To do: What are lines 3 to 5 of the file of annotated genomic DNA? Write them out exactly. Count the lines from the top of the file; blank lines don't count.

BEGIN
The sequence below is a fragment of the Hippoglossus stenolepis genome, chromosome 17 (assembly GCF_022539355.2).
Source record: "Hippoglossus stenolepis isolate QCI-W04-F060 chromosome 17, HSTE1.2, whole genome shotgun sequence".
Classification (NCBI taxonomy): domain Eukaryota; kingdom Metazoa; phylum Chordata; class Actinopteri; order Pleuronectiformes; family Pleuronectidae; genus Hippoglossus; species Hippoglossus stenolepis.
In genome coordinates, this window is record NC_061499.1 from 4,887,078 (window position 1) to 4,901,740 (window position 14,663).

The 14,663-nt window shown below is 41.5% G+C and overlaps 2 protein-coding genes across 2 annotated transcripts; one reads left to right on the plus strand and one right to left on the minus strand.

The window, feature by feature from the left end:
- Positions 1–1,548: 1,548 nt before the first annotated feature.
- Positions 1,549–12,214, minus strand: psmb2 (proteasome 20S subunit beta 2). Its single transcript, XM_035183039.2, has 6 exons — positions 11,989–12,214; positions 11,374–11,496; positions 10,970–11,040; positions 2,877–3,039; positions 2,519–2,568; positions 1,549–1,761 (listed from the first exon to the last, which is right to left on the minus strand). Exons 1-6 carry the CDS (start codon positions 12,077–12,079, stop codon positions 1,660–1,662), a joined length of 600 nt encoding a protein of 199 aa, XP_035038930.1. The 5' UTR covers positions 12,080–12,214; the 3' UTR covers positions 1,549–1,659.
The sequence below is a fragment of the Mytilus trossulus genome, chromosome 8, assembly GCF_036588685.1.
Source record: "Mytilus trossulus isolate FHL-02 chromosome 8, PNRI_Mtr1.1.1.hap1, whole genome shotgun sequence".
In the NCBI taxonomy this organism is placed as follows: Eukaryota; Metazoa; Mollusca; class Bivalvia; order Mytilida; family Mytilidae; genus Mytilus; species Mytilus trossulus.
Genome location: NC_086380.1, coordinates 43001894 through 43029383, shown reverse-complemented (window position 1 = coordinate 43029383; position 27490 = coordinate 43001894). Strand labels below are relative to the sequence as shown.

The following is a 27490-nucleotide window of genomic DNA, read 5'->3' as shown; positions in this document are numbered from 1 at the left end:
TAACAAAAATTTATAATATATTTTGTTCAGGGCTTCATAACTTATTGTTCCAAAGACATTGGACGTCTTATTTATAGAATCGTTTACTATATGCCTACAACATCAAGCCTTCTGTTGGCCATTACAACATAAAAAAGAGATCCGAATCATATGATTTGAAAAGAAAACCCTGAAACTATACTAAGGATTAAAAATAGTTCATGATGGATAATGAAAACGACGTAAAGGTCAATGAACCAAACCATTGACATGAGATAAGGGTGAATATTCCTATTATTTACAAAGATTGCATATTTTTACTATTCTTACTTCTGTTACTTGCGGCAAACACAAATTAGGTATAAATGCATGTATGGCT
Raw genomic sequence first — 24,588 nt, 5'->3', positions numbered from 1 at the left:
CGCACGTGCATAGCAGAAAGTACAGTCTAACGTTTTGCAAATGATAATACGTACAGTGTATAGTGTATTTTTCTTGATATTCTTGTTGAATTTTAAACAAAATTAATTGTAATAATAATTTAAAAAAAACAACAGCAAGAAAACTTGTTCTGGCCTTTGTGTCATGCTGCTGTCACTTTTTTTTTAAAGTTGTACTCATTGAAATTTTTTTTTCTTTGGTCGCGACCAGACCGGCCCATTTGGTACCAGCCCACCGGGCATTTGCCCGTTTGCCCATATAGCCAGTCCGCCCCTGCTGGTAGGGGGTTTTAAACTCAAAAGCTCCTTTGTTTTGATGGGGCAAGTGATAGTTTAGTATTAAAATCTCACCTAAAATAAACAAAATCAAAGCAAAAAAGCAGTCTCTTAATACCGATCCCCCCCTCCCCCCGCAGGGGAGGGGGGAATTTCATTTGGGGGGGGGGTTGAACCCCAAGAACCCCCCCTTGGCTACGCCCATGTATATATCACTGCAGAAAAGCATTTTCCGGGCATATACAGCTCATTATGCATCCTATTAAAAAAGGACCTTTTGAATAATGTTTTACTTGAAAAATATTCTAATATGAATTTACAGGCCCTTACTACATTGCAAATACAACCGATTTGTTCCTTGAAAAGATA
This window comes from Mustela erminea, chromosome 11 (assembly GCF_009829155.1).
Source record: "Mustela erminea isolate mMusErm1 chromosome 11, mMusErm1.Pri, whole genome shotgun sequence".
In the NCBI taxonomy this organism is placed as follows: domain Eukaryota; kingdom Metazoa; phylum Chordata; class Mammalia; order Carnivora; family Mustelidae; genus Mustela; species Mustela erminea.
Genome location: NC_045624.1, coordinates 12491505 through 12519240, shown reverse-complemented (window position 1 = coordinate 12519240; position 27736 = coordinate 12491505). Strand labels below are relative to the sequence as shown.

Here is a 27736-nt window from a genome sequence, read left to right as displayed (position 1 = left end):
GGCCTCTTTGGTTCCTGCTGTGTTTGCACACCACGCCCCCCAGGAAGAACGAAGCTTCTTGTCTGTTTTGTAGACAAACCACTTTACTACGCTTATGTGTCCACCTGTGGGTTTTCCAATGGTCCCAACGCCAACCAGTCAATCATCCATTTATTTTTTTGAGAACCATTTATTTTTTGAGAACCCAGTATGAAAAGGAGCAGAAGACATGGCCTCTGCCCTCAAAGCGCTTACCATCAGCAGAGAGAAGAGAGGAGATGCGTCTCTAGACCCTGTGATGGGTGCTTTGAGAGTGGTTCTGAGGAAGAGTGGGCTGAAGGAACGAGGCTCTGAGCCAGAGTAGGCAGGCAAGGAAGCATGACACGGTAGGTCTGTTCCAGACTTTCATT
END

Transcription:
Classification (NCBI taxonomy): domain Eukaryota; kingdom Metazoa; phylum Chordata; class Actinopteri; order Pleuronectiformes; family Pleuronectidae; genus Hippoglossus; species Hippoglossus stenolepis.
In genome coordinates, this window is record NC_061499.1 from 4,887,078 (window position 1) to 4,901,740 (window position 14,663).

The 14,663-nt window shown below is 41.5% G+C and overlaps 2 protein-coding genes across 2 annotated transcripts; one reads left to right on the plus strand and one right to left on the minus strand.